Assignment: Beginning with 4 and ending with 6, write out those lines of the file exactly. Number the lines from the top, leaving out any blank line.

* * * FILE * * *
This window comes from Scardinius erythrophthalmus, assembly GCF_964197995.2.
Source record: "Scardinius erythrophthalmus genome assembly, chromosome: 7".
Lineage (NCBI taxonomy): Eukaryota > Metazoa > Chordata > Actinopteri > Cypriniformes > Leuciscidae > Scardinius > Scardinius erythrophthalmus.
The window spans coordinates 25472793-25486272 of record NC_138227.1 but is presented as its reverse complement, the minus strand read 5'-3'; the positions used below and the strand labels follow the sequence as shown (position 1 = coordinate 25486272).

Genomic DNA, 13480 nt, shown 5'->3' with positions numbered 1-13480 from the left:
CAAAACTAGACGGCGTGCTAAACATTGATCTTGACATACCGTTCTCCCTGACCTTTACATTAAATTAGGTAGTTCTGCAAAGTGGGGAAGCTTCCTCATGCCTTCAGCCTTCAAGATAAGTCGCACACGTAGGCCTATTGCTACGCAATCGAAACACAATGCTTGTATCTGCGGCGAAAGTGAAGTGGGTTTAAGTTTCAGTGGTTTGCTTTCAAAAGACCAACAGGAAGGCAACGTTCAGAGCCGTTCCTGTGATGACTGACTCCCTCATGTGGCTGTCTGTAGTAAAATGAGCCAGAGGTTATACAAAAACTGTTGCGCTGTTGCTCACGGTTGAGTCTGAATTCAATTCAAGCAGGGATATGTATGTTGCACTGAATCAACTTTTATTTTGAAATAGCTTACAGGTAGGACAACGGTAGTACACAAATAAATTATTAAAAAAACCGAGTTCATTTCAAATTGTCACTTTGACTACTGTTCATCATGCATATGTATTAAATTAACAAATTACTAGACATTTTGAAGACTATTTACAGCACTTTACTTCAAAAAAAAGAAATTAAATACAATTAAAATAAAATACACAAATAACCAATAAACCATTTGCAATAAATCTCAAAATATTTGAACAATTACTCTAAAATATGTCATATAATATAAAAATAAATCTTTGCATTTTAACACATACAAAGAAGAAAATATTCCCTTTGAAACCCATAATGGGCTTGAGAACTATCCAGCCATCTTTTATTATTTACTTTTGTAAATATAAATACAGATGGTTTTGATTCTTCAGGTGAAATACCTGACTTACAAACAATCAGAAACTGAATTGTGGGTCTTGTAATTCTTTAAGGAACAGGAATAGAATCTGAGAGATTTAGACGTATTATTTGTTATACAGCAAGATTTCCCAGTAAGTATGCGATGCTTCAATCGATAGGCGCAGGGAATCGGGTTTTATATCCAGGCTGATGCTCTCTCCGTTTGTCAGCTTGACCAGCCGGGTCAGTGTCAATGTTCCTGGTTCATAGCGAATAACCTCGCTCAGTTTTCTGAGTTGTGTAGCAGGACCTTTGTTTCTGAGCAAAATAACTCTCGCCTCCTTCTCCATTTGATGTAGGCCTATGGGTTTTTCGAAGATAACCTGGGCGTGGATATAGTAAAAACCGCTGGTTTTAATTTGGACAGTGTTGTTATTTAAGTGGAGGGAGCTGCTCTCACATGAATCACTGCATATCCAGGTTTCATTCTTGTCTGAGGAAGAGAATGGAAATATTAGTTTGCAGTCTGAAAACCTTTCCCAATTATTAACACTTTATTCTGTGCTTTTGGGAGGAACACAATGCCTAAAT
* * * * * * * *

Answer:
The window spans coordinates 25472793-25486272 of record NC_138227.1 but is presented as its reverse complement, the minus strand read 5'-3'; the positions used below and the strand labels follow the sequence as shown (position 1 = coordinate 25486272).

Genomic DNA, 13480 nt, shown 5'->3' with positions numbered 1-13480 from the left:
CAAAACTAGACGGCGTGCTAAACATTGATCTTGACATACCGTTCTCCCTGACCTTTACATTAAATTAGGTAGTTCTGCAAAGTGGGGAAGCTTCCTCATGCCTTCAGCCTTCAAGATAAGTCGCACACGTAGGCCTATTGCTACGCAATCGAAACACAATGCTTGTATCTGCGGCGAAAGTGAAGTGGGTTTAAGTTTCAGTGGTTTGCTTTCAAAAGACCAACAGGAAGGCAACGTTCAGAGCCGTTCCTGTGATGACTGACTCCCTCATGTGGCTGTCTGTAGTAAAATGAGCCAGAGGTTATACAAAAACTGTTGCGCTGTTGCTCACGGTTGAGTCTGAATTCAATTCAAGCAGGGATATGTATGTTGCACTGAATCAACTTTTATTTTGAAATAGCTTACAGGTAGGACAACGGTAGTACACAAATAAATTATTAAAAAAACCGAGTTCATTTCAAATTGTCACTTTGACTACTGTTCATCATGCATATGTATTAAATTAACAAATTACTAGACATTTTGAAGACTATTTACAGCACTTTACTTCAAAAAAAAGAAATTAAATACAATTAAAATAAAATACACAAATAACCAATAAACCATTTGCAATAAATCTCAAAATATTTGAACAATTACTCTAAAATATGTCATATAATATAAAAATAAATCTTTGCATTTTAACACATACAAAGAAGAAAATATTCCCTTTGAAACCCATAATGGGCTTGAGAACTATCCAGCCATCTTTTATTATTTACTTTTGTAAATATAAATACAGATGGTTTTGATTCTTCAGGTGAAATACCTGACTTACAAACAATCAGAAACTGAATTGTGGGTCTTGTAATTCTTTAAGGAACAGGAATAGAATCTGAGAGATTTAGACGTATTATTTGTTATACAGCAAGATTTCCCAGTAAGTATGCGATGCTTCAATCGATAGGCGCAGGGAATCGGGTTTTATATCCAGGCTGATGCTCTCTCCGTTTGTCAGCTTGACCAGCCGGGTCAGTGTCAATGTTCCTGGTTCATAGCGAATAACCTCGCTCAGTTTTCTGAGTTGTGTAGCAGGACCTTTGTTTCTGAGCAAAATAACTCTCGCCTCCTTCTCCATTTGATGTAGGCCTATGGGTTTTTCGAAGATAACCTGGGCGTGGATATAGTAAAAACCGCTGGTTTTAATTTGGACAGTGTTGTTATTTAAGTGGAGGGAGCTGCTCTCACATGAATCACTGCATATCCAGGTTTCATTCTTGTCTGAGGAAGAGAATGGAAATATTAGTTTGCAGTCTGAAAACCTTTCCCAATTATTAACACTTTATTCTGTGCTTTTGGGAGGAACACAATGCCTAAAT